Open Access (free)

Series:

Rainer Bauböck

democratically illegitimate about this system. In my essay I suggest that the current principles of international law allow states to broadly ignore the interests of outsiders who are negatively affected by their decisions. Under my interpretation of the all affected interests (AAI) principle, this provides not only cover for possible injustices , which states may or may not commit towards outsiders, but also tarnishes the legitimacy of decisions taken

Open Access (free)

Series:

David Owen

's argument that the all citizenship stakeholders (ACS) principle is the best available principle for determining the composition of the citizenry but, in a particular and specific sense, reject the claim that it thereby also demarcates the demos. Demos principles and citizenship It is an important strength of Bauböck's argument that his account articulates complementary relations of the all affected interests (AAI) principle, the

Open Access (free)

Democratic inclusion

A pluralist theory of citizenship

Series:

Rainer Bauböck

allow for identifying contexts where mixed principles apply or where polities are of mixed types. The core normative argument of this essay is developed in section 3 , where I discuss the principles of including all affected interests (AAI), all subject to coercion (ASC) and all citizenship stakeholders (ACS). I claim that these principles are not rivals but friends. They complement each other because they serve distinct purposes of democratic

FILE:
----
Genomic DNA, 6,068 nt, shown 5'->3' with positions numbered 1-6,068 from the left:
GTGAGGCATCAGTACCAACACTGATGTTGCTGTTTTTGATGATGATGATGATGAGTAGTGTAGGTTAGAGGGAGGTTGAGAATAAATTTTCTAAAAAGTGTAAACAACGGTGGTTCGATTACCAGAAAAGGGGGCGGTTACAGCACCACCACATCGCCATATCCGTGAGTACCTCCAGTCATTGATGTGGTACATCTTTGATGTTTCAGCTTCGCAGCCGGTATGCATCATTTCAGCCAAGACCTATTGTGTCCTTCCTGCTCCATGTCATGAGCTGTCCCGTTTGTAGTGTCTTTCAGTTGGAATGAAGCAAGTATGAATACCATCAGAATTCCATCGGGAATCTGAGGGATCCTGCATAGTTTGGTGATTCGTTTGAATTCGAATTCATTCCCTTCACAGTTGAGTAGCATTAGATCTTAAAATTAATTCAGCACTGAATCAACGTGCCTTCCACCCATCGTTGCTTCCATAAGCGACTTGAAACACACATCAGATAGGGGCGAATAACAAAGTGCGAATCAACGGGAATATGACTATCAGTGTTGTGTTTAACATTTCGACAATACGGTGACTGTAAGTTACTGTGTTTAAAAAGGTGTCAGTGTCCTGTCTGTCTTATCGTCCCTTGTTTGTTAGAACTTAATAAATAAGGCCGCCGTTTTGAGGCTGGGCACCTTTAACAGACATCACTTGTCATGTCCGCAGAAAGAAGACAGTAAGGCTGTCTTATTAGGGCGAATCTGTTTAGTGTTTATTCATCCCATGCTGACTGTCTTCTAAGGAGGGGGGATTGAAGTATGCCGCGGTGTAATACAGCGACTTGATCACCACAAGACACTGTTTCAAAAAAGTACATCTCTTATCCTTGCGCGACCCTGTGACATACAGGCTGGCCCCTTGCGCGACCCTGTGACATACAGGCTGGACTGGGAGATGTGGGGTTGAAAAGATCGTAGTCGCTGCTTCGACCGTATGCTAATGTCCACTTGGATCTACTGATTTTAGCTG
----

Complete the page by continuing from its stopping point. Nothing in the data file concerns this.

Open Access (free)

The boundaries of “democratic inclusion”

Some questions for Rainer Bauböck

Series:

Joseph H. Carens

, empirical researchers and policy-makers alike. Those gifts are clearly on display here as Bauböck explores the virtues and limitations of three different principles of democratic inclusion: all affected interests (AAI), all subject to coercion (ASC) and all citizenship stakeholders (ACS). Bauböck argues that the three principles complement one another, with each providing legitimation for a different set of democratic institutions and practices

Open Access (free)

Stuart Kaufman

the behaviour of all parties involved – ethnic groups within states, governments of other states, and others – depends on their construction of their interests. The construction of ethnic group interests, in turn, is heavily influenced by the ethnic mythology of the groups in question, and by the degree of mutual hostility and fear. Many of the groups are caught in a symbolic politics trap from which it is difficult to escape. This applies also to other conflicts in the region. In Kosovo, for example, the Albanian majority insists so strongly on the goal of complete

Open Access (free)

Series:

Iseult Honohan

combines arguments associated with membership of the demos with others concerning the grounds for citizenship. Bauböck proposes that ACS is better able than two other principles advanced in democratic theory – the all affected interests (AAI) and all subject to coercion (ASC) principles – to subsume a range of justified claims to membership. Those norms are depicted not so much as wrong but as incomplete to cover all claims for